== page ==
“It’s not the place of the public school system to develop a child’s character,” said Potteiger. She and members of Moms for Liberty do not want curriculum such as “Character Strong,” banned, she explained, but want parents to have the right to opt their children out of such programs.

Kelly Potteiger, the vicechair of the Cumberland County chapter of Moms 4 Liberty, is a candidate in the Cumberland Valley School Board race.

Kelly Potteiger, the vicechair of the Cumberland County chapter of Moms 4 Liberty, is a candidate in the Cumberland Valley School Board race.

Potteiger said she specifically objects to the emphasis in the program on inclusivity and community over the rights of the individual.

“Our responsibility is to ourselves and to our belief system,” Potteiger said. “Everything we do is not for the common good. That’s communism. That’s Marxism. That’s socialism. It’s that nudging of that ideology that we have a concern about.”

The pushback from the opposite side of the political spectrum, what some might refer to as the education establishment, is strengthening too.

Pennsylvania State Education Association, the state’s largest teachers’ union, has already made candidate “recommendations” in about 25 districts, and additional endorsements are expected.

PSEA spokesman Chris Lilienthal said the union is concerned about some of the extremist agendas advocated by candidates in those districts.

“We need more school board candidates who are going back to the basics, who are going to focus on the needs of students. What are the capital projects? What are the building needs? Are buildings safe? Are there upgrades that need to be made? Do we have enough teachers? Do we have enough school nurses and school counselors?

“Ultimately all of this is going to impact the quality of education students receive and the quality of the work environment for educators and support staff,” he said.

There are still some races where there are fewer candidates than seats, to be sure.

But in many communities, the battles are pitched.

In the Central Bucks School District, north of Philadelphia, the increasingly conservative actions of a Republican majority board alarmed parent Diana Leygerman, who said she believes the policies don’t reflect the district as a whole.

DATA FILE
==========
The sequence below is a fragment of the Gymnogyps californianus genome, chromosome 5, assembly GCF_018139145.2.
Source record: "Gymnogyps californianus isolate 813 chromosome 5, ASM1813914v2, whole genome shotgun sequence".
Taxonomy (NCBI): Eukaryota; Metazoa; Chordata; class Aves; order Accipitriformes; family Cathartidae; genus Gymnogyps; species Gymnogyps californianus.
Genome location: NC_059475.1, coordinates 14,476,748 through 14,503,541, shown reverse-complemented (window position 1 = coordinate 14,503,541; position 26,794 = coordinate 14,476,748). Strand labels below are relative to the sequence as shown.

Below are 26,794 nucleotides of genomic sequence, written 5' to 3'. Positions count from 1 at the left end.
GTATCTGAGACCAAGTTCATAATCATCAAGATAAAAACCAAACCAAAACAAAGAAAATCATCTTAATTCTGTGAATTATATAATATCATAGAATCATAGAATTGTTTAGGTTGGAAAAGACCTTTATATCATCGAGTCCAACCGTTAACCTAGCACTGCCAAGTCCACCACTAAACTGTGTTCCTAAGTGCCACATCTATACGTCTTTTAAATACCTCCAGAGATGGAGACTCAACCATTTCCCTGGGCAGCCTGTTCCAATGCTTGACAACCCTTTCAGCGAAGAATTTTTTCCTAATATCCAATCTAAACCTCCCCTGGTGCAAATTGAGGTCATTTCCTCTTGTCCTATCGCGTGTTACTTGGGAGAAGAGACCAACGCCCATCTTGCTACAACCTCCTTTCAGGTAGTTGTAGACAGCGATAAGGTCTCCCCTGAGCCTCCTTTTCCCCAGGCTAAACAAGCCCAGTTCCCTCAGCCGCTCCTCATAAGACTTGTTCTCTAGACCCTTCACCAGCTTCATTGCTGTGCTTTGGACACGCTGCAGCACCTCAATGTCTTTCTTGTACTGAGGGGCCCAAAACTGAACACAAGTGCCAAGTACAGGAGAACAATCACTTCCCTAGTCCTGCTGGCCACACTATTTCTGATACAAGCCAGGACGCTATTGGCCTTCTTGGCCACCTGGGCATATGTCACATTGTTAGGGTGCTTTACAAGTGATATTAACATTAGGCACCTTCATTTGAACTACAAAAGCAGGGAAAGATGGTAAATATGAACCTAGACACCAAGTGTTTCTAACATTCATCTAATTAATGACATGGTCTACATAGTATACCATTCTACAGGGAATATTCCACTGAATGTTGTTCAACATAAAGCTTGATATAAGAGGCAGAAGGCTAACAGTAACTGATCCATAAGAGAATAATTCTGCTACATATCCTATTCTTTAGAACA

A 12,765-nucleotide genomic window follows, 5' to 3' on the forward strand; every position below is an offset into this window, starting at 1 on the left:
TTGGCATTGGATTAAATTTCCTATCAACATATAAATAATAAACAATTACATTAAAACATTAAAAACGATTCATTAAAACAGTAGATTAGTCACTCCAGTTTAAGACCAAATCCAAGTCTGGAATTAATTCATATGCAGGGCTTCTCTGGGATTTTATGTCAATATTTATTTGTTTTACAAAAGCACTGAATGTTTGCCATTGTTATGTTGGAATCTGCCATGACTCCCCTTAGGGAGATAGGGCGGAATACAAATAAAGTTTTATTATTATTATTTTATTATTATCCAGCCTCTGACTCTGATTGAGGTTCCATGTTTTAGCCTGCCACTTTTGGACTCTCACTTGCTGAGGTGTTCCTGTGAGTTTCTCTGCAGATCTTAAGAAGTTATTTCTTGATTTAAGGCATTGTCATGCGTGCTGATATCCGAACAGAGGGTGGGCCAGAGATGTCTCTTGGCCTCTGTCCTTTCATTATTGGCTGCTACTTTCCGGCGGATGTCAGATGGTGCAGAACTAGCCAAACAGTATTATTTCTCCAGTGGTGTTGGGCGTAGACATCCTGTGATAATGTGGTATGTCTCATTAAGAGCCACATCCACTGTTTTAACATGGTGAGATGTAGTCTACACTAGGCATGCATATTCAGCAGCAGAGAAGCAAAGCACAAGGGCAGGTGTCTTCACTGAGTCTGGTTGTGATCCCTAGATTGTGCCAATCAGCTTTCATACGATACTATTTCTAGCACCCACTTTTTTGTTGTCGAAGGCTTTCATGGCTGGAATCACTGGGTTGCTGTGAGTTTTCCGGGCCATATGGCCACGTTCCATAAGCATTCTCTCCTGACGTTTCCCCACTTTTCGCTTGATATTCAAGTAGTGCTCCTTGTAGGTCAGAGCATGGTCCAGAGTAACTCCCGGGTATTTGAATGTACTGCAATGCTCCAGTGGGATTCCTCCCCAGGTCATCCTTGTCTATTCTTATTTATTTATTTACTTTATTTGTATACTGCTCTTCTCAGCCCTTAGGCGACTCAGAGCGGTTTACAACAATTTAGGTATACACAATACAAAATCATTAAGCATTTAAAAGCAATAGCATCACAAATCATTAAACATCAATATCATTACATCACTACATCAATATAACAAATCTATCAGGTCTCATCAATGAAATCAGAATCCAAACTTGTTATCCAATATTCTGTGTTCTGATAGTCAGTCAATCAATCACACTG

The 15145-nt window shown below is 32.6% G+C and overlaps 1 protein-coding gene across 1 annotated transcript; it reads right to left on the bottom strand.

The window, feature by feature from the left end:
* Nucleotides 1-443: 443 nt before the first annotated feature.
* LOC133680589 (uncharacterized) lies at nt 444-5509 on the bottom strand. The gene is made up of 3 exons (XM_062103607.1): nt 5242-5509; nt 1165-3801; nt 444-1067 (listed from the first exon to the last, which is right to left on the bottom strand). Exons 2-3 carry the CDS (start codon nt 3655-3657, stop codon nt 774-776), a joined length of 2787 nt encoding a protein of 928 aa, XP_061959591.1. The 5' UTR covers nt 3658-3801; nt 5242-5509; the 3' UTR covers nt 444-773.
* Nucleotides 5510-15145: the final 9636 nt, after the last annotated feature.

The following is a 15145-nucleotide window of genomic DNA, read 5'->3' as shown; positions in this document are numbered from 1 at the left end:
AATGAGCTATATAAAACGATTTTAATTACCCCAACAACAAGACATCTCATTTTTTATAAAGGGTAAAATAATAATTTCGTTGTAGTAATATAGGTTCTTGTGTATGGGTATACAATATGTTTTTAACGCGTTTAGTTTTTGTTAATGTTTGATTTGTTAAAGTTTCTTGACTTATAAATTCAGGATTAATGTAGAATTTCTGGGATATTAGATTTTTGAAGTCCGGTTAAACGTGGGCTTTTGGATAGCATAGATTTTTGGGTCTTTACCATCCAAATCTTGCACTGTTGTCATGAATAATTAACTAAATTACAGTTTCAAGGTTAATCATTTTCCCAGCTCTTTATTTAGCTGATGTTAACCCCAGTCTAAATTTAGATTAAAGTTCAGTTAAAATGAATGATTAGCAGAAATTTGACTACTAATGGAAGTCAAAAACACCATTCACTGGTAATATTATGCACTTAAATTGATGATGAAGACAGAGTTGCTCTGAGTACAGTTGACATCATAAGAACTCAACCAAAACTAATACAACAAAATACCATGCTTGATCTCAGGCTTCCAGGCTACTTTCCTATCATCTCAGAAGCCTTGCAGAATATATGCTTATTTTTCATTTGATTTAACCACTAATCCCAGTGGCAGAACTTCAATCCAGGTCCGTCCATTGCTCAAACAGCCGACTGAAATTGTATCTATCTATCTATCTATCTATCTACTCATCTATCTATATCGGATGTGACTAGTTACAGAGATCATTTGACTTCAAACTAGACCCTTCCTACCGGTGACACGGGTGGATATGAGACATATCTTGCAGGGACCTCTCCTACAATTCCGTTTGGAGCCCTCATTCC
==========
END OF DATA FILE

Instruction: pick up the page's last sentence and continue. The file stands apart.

“They have started bringing in all the policies that you are seeing in Florida and Texas into our school district,” Leygerman said. “They are marginalizing LGBTQ students, students of color and Jewish students and creating policies that essentially are hurting our kids.”

That includes: a book ban policy that allows anyone to challenge library books; establishing an internal committee that must sign off on all materials used by teachers; and banning staff from displaying any symbol not related to curriculum.

“You would think the school board would have spent the last year or so trying to target learning laws and mental health issues,” Leygerman said. “All these other issues that are serious issues and yet they have been latching on to furthering this culture war that is relevant in some parts of our country. It shows me they have no interest in doing actual work and helping kids.”

Audience members wave Pride flags while a parent speaks during the public comment period of the Central Bucks School District meeting in May 2022.

Tom Gralish / Philadelphia Inquirer

Audience members wave Pride flags while a parent speaks during the public comment period of the Central Bucks School District meeting in May 2022.

On the other side is Paul Martino, a Central Bucks parent and businessman who made headlines in 2021 for investing $500,000 of his own money into school board candidates around the state committed to returning to in-person instruction during the pandemic.